Depression is thought to involve epigenetic mechanisms which are potential targets for therapeutic intervention. The acetylating agent L-acetylcarnitine behaves as an antidepressant by the epigenetic regulation of type 2 metabotropic glutamate receptors (mGlu2). It causes a rapid and long-lasting antidepressant effect in rodent models of depression. L-Acetylcarnitine reduced the immobility time in the forced swim test and increased sucrose preference after as early as 3 d of treatment, whereas 14 d of treatment were needed for the antidepressant effect of chlorimipramine. There was no tolerance to the action of L-acetylcarnitine, and the antidepressant effect was still seen 2 wk after drug withdrawal. Increased mGlu2 receptor expression was observed in the hippocampus and prefrontal cortex after L-acetylcarnitine treatment. By contrast, NF-ĸB inhibition prevented the increase in mGlu2 expression induced by L-acetylcarnitine, whereas the use of a histone deacetylase inhibitor supported the epigenetic control of mGlu2 expression. Supporting a role of mGlu2 receptors, L-acetylcarnitine had no effect on mGlu2 knockout mice exposed to chronic unpredictable stress, and a single injection of the mGlu2/3 receptor antagonist LY341495 partially blocked L-acetylcarnitine action. The authors suggest that the rapid and long-lasting antidepressant action of L-acetylcarnitine may be a unique approach to study of the epigenetic hypothesis of depressive disorders in humans, paving the way for more efficient antidepressants with faster onset of action.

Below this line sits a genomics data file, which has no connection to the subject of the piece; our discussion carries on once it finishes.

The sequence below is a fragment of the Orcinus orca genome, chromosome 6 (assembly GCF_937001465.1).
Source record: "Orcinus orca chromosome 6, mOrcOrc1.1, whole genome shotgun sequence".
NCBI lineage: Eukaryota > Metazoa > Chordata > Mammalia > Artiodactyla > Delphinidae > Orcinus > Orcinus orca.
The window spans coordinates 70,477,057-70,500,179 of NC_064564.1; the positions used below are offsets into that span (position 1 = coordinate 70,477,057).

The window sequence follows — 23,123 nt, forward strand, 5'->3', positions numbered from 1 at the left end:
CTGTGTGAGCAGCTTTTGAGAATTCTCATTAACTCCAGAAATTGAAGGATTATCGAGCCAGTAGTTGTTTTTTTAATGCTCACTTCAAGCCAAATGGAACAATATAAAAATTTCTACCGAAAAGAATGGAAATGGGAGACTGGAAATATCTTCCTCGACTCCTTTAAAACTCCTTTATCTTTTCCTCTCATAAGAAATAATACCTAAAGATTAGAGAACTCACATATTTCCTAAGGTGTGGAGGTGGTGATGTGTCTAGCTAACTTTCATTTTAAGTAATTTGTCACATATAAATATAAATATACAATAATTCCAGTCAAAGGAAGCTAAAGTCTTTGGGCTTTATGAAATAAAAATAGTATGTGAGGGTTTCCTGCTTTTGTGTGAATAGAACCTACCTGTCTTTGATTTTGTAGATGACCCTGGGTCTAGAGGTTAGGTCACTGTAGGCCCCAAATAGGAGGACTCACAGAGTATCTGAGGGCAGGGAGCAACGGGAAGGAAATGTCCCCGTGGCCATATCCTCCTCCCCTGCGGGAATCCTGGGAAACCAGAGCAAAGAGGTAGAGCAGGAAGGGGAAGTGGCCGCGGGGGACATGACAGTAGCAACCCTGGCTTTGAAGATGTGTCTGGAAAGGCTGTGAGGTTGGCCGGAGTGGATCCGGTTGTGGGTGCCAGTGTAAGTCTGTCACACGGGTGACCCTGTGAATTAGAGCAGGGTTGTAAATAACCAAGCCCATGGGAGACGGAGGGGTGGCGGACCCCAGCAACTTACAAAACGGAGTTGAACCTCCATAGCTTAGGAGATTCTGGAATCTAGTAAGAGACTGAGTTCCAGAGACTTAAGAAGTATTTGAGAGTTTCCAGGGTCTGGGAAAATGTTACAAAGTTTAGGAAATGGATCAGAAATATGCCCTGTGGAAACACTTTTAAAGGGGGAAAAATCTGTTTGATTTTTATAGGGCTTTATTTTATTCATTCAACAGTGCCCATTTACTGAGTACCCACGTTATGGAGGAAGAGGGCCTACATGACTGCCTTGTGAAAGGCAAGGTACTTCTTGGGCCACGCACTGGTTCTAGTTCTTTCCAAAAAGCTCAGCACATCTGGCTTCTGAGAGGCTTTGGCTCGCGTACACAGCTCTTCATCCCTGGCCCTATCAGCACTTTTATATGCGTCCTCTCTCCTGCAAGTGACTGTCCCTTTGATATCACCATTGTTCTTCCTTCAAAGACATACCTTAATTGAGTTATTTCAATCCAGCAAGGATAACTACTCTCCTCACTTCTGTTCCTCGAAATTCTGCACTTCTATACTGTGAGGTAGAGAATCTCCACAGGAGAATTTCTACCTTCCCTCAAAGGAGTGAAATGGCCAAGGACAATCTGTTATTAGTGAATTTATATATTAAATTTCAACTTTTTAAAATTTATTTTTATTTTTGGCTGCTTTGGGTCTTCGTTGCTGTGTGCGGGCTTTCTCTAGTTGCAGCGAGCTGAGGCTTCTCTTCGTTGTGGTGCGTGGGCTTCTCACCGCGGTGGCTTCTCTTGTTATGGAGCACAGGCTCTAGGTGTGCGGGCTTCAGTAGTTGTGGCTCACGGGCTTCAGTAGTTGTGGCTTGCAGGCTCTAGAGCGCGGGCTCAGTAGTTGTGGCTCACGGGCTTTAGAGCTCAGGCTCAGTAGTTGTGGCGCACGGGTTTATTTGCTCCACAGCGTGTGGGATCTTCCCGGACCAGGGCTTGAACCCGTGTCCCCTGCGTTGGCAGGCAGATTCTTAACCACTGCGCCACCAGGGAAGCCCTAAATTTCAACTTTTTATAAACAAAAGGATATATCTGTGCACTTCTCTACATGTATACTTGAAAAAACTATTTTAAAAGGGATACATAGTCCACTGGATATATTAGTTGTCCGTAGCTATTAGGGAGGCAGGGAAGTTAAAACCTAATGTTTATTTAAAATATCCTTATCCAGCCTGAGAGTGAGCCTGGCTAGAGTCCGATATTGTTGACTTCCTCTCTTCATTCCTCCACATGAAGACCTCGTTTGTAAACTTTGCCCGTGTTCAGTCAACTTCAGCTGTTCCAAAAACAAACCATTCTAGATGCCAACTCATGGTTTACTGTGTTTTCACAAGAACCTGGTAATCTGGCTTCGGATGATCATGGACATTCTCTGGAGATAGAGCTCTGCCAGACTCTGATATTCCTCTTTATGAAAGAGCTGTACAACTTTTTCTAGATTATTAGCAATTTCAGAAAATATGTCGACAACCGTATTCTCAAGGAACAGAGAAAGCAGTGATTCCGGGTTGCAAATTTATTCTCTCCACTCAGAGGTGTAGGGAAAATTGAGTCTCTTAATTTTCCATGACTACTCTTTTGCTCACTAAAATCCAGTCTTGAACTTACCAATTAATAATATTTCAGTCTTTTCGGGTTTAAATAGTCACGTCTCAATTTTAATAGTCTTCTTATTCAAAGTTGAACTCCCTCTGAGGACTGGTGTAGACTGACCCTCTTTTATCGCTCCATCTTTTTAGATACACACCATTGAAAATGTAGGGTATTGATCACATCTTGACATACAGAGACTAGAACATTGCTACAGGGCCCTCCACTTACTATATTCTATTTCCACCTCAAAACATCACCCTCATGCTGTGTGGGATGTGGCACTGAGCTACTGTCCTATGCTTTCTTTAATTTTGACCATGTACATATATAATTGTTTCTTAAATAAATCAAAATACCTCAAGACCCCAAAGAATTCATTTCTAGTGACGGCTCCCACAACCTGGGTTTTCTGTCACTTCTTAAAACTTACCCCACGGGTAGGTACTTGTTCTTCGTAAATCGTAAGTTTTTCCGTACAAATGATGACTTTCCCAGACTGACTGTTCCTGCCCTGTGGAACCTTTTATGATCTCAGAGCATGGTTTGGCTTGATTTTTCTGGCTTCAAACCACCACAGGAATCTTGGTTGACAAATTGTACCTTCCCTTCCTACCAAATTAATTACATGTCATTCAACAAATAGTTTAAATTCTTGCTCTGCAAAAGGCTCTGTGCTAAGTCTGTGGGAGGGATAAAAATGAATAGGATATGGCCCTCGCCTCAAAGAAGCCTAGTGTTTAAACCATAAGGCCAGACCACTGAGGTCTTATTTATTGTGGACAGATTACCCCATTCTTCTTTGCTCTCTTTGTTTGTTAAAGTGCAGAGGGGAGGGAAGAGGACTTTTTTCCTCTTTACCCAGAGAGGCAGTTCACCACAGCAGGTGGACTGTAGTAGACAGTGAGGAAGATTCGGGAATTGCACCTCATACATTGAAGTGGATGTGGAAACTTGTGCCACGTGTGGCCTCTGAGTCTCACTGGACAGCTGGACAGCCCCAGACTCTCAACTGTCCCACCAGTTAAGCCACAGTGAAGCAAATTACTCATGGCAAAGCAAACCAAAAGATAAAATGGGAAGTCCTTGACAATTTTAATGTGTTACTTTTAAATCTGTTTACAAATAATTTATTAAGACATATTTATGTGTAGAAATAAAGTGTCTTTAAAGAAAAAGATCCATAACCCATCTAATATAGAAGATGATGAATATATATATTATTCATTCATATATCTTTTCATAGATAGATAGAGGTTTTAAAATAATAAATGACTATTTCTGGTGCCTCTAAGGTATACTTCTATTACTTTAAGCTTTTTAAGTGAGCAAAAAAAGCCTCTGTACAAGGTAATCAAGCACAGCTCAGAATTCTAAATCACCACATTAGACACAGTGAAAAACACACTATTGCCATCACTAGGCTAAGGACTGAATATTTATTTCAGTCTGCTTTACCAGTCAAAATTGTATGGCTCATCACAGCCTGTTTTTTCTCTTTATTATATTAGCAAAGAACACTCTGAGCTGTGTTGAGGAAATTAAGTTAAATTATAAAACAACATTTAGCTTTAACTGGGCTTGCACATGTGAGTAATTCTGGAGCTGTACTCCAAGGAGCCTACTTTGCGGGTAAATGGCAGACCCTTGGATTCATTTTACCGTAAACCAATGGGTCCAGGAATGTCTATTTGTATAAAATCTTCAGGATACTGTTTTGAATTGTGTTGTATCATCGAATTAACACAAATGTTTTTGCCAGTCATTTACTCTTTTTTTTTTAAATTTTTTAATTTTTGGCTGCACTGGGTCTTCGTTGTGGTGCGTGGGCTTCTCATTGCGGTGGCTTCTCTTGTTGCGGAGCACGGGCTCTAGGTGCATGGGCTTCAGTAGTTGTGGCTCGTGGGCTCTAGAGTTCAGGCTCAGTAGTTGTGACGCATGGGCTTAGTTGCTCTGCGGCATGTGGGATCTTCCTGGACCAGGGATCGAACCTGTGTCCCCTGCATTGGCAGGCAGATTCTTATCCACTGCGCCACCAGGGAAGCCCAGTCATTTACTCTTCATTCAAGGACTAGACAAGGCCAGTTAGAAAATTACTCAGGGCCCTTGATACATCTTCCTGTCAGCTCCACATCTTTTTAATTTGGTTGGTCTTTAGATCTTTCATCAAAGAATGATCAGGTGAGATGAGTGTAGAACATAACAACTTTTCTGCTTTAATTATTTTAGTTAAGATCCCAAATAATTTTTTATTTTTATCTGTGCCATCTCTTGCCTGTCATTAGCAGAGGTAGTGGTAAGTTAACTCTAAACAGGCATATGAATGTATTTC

Nasca C, Xenos D, Barone Y, Caruso A, Scaccianoce S, Mattrisciano F, Battaglia G, Mathé AA, Pittaluga A, Lionetto L, Simmaco M, and Nicoletti F: L-acetylcarnitine causes rapid antidepressant effects through the epigenetic induction of mGlu2 receptors. PNAS  110(12): 4804-4809 (2013).

This entry was posted in Uncategorized. Bookmark the permalink.

Comments are closed.